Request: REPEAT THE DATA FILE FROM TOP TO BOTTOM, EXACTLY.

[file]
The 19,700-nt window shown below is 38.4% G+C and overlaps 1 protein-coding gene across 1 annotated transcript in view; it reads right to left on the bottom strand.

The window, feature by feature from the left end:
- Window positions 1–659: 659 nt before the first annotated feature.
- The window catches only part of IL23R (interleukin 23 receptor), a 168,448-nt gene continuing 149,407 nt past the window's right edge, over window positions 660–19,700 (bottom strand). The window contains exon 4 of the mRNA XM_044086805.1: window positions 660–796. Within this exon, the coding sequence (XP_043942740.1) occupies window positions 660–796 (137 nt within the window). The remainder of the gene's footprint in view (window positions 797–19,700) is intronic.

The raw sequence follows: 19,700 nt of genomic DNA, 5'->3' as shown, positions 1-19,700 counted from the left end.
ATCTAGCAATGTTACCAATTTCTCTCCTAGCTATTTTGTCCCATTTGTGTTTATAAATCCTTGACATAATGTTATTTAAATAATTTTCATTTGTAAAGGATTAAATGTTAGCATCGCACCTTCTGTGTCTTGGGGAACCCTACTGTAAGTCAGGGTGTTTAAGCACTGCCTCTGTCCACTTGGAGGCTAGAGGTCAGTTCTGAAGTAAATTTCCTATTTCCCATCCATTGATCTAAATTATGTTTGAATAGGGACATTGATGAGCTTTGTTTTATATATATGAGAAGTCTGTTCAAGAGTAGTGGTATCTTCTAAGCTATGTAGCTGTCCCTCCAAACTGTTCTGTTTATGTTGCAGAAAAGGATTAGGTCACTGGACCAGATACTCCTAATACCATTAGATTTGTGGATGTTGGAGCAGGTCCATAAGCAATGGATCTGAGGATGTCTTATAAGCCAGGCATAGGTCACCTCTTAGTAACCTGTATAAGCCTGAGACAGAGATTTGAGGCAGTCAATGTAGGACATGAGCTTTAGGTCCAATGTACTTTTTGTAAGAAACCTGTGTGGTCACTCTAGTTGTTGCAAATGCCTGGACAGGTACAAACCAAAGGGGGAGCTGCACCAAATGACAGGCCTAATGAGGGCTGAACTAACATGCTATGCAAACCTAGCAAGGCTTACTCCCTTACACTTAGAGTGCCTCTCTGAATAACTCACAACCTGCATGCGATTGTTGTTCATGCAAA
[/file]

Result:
The 19,700-nt window shown below is 38.4% G+C and overlaps 1 protein-coding gene across 1 annotated transcript in view; it reads right to left on the bottom strand.

The window, feature by feature from the left end:
- Window positions 1–659: 659 nt before the first annotated feature.
- The window catches only part of IL23R (interleukin 23 receptor), a 168,448-nt gene continuing 149,407 nt past the window's right edge, over window positions 660–19,700 (bottom strand). The window contains exon 4 of the mRNA XM_044086805.1: window positions 660–796. Within this exon, the coding sequence (XP_043942740.1) occupies window positions 660–796 (137 nt within the window). The remainder of the gene's footprint in view (window positions 797–19,700) is intronic.

The raw sequence follows: 19,700 nt of genomic DNA, 5'->3' as shown, positions 1-19,700 counted from the left end.
ATCTAGCAATGTTACCAATTTCTCTCCTAGCTATTTTGTCCCATTTGTGTTTATAAATCCTTGACATAATGTTATTTAAATAATTTTCATTTGTAAAGGATTAAATGTTAGCATCGCACCTTCTGTGTCTTGGGGAACCCTACTGTAAGTCAGGGTGTTTAAGCACTGCCTCTGTCCACTTGGAGGCTAGAGGTCAGTTCTGAAGTAAATTTCCTATTTCCCATCCATTGATCTAAATTATGTTTGAATAGGGACATTGATGAGCTTTGTTTTATATATATGAGAAGTCTGTTCAAGAGTAGTGGTATCTTCTAAGCTATGTAGCTGTCCCTCCAAACTGTTCTGTTTATGTTGCAGAAAAGGATTAGGTCACTGGACCAGATACTCCTAATACCATTAGATTTGTGGATGTTGGAGCAGGTCCATAAGCAATGGATCTGAGGATGTCTTATAAGCCAGGCATAGGTCACCTCTTAGTAACCTGTATAAGCCTGAGACAGAGATTTGAGGCAGTCAATGTAGGACATGAGCTTTAGGTCCAATGTACTTTTTGTAAGAAACCTGTGTGGTCACTCTAGTTGTTGCAAATGCCTGGACAGGTACAAACCAAAGGGGGAGCTGCACCAAATGACAGGCCTAATGAGGGCTGAACTAACATGCTATGCAAACCTAGCAAGGCTTACTCCCTTACACTTAGAGTGCCTCTCTGAATAACTCACAACCTGCATGCGATTGTTGTTCATGCAAA